Published: Wed, May 15, 2019

May and her Brexit deal face moment of truth next month

May and her Brexit deal face moment of truth next month

MPs will vote next month on the legislation that would enshrine the Prime Minister's Brexit plan in law.

"We will therefore be bringing forward the Withdrawal Agreement Bill in the week beginning the 3rd June".

"In particular he raised doubts over the credibility of government commitments, following statements by Conservative MPs and Cabinet ministers seeking to replace the prime minister", his spokesman said.

The letter, organised by Greg Hands, said Mrs May could not bind her successor to a deal so any agreement with Labour was likely to be "at best temporary, at worst illusory".

Defeat in the Commons vote would nearly certainly spell the end of Mrs May's tenure since it would bring to an end the parliamentary...

"Her withdrawal deal will not get through parliament".

"Talks this evening between the Prime Minister and the Leader of the Opposition were both useful and constructive".

At a marathon Cabinet meeting ministers agreed to continue the cross-party efforts despite Tory opposition, but stressed it was "imperative" for a Brexit deal to get through parliament by the summer.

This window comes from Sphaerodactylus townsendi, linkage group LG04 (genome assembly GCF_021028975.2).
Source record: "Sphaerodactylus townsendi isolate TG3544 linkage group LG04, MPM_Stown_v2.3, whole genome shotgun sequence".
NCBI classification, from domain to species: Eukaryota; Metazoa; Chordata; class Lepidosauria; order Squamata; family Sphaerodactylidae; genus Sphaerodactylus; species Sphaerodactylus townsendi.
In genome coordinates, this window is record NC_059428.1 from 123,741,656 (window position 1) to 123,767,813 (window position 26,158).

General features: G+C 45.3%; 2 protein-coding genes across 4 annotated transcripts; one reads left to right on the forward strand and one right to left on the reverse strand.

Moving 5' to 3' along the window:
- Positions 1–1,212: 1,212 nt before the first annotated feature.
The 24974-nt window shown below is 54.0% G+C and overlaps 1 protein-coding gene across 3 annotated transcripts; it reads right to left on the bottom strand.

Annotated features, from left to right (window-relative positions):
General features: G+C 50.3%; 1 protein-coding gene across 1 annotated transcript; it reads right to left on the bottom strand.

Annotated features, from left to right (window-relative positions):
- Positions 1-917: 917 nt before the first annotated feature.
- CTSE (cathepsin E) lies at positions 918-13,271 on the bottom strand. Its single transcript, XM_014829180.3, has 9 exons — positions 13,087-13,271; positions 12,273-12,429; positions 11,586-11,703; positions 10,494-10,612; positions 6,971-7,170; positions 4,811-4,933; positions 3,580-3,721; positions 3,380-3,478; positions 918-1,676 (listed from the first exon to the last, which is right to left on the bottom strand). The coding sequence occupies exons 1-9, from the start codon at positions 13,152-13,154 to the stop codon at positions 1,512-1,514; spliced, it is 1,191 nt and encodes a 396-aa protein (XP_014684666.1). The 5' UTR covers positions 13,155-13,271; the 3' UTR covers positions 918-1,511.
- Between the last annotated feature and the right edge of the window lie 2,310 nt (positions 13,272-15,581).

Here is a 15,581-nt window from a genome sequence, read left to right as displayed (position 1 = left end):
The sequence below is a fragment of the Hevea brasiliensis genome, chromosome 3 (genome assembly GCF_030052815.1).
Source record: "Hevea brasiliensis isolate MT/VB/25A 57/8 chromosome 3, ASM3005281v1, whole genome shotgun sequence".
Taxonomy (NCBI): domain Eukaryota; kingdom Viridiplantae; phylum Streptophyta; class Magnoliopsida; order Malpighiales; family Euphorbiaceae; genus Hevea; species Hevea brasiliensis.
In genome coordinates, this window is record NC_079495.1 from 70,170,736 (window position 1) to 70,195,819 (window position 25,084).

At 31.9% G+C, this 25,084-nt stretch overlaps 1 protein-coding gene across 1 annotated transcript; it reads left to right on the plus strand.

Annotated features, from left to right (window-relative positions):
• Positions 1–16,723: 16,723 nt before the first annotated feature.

No date has been set for the summer recess, but Parliament usually rises near the end of July.

Alternatively, there is the possibility that Labour could amend the bill to its satisfaction - adding customs union membership, close relationship with the single market, and other details that would allow the deal to meet Corbyn's five demands on which the ongoing negotiations have been based.

The Prime Minister has been engaged in cross-party talks with Jeremy Corbyn since she asked for the latest deadline delay until October 31. May has said she will step down once the first phase of Brexit is complete.

"More fundamentally, you would have lost the loyal middle of the Conservative Party, split our party and with likely nothing positive to show for it".

The conversations with Labour had been "difficult", the spokesman said, but ministers were "determined to find a way through" the Brexit impasse.

That intervention spooked Labour's shadow chancellor John McDonnell, a key player in the talks.

"I talked to colleagues and some who voted for it last time now think it's dead and will vote against it this time".

"Ministers involved in the negotiations set out details of the compromises which the government was prepared to consider in order to consider an agreement which would allow the United Kingdom to leave the European Union with a deal as soon as possible", the spokesman said.

As positions harden in parliament, with many wanting to either leave the European Union without a deal or to stop Brexit altogether, May has turned to Labour, led by Corbyn, a veteran socialist, to negotiate a way to break the impasse.

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